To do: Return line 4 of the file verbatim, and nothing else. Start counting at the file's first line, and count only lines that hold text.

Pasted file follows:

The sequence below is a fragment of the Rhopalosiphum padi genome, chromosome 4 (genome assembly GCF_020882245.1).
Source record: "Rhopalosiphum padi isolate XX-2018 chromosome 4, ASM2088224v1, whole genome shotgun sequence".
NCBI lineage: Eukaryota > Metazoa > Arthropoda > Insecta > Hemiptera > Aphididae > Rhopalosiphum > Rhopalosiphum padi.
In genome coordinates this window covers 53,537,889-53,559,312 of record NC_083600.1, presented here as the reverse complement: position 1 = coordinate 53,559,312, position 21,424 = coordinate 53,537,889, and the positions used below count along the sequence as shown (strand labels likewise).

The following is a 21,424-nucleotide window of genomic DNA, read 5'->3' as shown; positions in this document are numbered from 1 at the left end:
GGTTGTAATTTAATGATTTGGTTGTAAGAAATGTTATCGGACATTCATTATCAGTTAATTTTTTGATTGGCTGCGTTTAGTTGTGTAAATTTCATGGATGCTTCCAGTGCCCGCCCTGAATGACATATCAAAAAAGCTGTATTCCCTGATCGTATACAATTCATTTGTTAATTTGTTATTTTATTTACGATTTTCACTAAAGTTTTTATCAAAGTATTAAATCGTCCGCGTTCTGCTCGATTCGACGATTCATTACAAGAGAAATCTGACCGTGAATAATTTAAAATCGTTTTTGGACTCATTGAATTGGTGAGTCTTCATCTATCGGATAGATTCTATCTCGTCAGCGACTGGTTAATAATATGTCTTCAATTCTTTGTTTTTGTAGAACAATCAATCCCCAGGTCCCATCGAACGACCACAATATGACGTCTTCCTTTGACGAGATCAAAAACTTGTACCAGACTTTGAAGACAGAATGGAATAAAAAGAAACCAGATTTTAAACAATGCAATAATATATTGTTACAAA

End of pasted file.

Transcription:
In genome coordinates this window covers 53,537,889-53,559,312 of record NC_083600.1, presented here as the reverse complement: position 1 = coordinate 53,559,312, position 21,424 = coordinate 53,537,889, and the positions used below count along the sequence as shown (strand labels likewise).